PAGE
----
Detective George speaks with a cyclist about riding through a red light at the pedestrian signal during TPD's first enforcement campaign. The cyclist was cited.

Cyclists riding in the evening should make sure they are following all the road laws on Thursdays and every other Monday and Friday.

The Tucson Police Department is continuing its bicycle and pedestrian enforcement campaign, but is only doing it a few days a month between 4-7 p.m.

Unlike the first major enforcement campaign, the officers are writing more warnings and handing out lights and helmets.

“It’s not good PR sending a 10-year-old home with a ticket and walking their bike,” said Tucson Police Department Sergeant Jerry Skeenes at the Tucson Pima County Bicycle Advisory committee meeting on Wendesday.

Skeenes also said that officers will be patrolling Fourth Avenue tomorrow because they have received complaints about bicycles, pedestrians and motor vehicles.

Skeenes said the department hopes to stretch the enforcement though the summer.

Check back soon for a schedule of TPD’s enforcement dates and times.

Bike path opening to cyclists

In the coming days Pima County will add a sign allowing cyclists to use the unpaved south side of the Rillito River Path between Mountain Avenue and Campbell Avenue. The decision to open the path was made because the construction on the the north side of the path between Hacienda del Sol and Country Club has closed that section of the path. Crews are adding a paved path to the section.

Given the closure, cyclists’ only option would have been crossing the Campbell Avenue bridge. Once the construction on the north side is complete, the county will close the south side to add a paved and dirt path, which will be open to cyclists once it is completed.


6 thoughts on “Police targeting cyclists three days a week”
  1. It’s good to hear they’re planning to give out more warnings, and even better to hear they’re going to be giving out helmets and lights. This sounds actually productive, unlike the last campaign. Giving cyclists the same $200 ticket which was created for drivers of much more dangerous 1 ton automobiles is just stupid.

  2. The article says: “Cyclists riding in the evening should make sure they are following all the road laws on Thursdays and every other Monday and Friday.”

    Shouldn’t that be all of the time?

  3. I do not understand this. Of course it should be all the time. I don’t understand the difference between the appropriate time to enforce a law and the inappropriate time to do it. Cops blow by unlit bikes all the time…what message does that send? Watch out on Thursdays, though, in the months that have an ‘r’ in them or they will get ya.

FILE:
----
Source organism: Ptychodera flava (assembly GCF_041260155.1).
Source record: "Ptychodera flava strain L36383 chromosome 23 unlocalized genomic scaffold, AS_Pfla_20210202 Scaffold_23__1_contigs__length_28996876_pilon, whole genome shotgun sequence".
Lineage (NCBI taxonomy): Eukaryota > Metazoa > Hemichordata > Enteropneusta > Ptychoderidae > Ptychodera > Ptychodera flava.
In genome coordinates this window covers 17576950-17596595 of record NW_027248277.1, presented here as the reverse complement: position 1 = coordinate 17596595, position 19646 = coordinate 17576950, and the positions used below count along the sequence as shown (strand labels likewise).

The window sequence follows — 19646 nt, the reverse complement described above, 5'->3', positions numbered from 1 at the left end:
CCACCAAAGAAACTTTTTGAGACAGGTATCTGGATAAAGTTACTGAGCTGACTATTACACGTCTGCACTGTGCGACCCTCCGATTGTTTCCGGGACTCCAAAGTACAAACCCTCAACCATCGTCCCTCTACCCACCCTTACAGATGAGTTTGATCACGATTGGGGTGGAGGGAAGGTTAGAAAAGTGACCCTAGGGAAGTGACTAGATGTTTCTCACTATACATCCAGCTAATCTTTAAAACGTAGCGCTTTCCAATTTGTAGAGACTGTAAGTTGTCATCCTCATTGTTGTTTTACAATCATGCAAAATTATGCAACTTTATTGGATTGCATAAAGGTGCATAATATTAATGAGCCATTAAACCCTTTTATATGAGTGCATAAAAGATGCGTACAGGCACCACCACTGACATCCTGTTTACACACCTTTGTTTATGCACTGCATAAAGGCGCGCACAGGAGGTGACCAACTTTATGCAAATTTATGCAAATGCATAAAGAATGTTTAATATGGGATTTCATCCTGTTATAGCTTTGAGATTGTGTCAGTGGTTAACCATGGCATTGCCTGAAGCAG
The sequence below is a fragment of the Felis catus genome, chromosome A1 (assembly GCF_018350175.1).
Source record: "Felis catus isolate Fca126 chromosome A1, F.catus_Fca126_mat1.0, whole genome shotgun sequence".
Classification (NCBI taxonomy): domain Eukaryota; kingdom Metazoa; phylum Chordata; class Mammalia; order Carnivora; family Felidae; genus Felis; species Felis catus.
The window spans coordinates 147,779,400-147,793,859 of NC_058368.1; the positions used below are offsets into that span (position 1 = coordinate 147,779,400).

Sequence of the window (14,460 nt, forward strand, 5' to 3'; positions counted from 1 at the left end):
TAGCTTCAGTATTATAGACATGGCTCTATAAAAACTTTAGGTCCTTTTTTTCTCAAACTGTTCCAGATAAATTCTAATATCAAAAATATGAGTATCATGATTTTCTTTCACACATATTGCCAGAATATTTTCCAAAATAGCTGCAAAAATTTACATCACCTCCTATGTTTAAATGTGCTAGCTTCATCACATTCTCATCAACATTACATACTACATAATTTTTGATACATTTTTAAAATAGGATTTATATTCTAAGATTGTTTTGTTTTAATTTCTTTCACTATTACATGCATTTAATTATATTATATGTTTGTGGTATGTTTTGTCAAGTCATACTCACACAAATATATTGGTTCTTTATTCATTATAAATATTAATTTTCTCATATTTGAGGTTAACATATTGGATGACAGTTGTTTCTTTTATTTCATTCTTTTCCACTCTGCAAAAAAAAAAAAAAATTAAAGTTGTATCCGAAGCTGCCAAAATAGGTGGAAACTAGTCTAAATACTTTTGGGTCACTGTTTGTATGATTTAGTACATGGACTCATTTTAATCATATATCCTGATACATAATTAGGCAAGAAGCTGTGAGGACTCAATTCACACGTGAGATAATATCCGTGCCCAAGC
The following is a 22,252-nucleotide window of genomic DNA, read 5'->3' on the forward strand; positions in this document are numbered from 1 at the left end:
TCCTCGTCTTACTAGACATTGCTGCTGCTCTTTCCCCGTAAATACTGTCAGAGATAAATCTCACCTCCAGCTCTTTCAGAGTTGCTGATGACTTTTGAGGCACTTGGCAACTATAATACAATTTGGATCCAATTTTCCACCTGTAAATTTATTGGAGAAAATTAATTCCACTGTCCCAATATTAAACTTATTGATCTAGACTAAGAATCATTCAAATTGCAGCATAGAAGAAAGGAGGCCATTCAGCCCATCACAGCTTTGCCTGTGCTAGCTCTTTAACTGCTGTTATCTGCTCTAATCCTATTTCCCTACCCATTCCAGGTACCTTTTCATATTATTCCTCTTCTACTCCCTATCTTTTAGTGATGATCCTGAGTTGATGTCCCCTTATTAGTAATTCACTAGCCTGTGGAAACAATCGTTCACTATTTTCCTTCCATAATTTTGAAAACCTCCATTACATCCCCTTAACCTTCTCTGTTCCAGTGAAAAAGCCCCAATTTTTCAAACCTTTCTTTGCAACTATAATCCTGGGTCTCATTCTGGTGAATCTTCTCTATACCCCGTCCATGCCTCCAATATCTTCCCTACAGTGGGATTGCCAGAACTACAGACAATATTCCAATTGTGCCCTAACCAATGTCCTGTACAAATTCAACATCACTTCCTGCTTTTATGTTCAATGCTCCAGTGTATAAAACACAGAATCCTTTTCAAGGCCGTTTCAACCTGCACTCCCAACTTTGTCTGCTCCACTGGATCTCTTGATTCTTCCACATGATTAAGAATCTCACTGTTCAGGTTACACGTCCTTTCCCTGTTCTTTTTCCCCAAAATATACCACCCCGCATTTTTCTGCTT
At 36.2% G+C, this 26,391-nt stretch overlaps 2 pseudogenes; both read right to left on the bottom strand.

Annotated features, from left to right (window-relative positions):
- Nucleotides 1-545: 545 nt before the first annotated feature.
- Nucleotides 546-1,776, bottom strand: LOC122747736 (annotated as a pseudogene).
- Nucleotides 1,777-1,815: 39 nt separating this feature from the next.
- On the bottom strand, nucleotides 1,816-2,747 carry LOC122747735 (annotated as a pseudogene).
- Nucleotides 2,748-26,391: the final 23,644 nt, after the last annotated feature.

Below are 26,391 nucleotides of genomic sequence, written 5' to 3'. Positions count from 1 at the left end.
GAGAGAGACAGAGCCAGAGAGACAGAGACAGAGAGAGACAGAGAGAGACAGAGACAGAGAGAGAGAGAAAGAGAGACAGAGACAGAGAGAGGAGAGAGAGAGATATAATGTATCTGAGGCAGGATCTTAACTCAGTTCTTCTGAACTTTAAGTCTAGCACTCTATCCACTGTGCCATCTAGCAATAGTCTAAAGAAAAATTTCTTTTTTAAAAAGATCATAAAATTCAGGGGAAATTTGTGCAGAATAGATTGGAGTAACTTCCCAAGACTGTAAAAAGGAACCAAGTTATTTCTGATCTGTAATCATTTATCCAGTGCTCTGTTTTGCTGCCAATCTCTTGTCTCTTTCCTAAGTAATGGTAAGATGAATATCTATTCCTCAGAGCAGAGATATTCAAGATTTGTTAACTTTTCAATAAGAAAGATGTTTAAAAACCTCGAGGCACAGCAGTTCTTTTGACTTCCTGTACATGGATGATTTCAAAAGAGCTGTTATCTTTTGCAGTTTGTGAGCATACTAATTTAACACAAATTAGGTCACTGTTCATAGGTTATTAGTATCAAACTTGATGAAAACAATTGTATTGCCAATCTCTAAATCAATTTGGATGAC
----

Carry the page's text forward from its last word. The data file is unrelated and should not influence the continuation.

“It’s not good PR sending a 10-year-old home with a ticket and walking their bike,”

    Memorial BMX parks are not good PR , either.

    Give them a ticket, let them go learn about lights and helmets and correct riding as a family at diversion school.

    Sporadic enforcement is bad.

  4. The argument often made is that their are gray areas. The vast majority think cyclists should not ride the wrong way or without lights.

    What less people agree on is whether you have to come to a complete stop with your foot down or whether it is OK to yield to traffic and proceed through. Or if it is OK to ride on the sidewalk for 5 feet to get to a bike rack.

    Both of those could get you a ticket.

    Some people think that is fine and some thinks bikes aren’t cars and should sometimes be treated a little different.

  5. This program has improved so much since a few years ago that I’m having trouble criticizing it now. I agree that some bike violations should always be enforced, like riding at night without a light, reckless red light/stop sign running, and for God’s sake, wrong-way riding. Some of the stuff I see my fellow cyclists do just makes me shake my head in shame and wonder.

    But now that Skeenes is handling this program it seems like it actually has the objective of making things safer for cyclists rather than simply enriching the coffers of City Hall, like it did back when Sgt. Tim Beam was running the show. That guy had zero interest — I mean zero interest — in doing one single thing other than catching as many stop-sign violators as possible in a given period, and ticketing every last one of them. It was a much different program than the one Skeenes is running, and I am thankful for that.

  6. Agreed. Bikes are very different: they are a hell of a lot more vunerable out there. The haphazard-by-design style of enforcement does not represent the seriousness of that vunerability. And we want that seriousness represented when bad things happen to us. This style says cops don’t see bikes as important enough for consistent enforcement.
    How can we expect the rest of the street to care?

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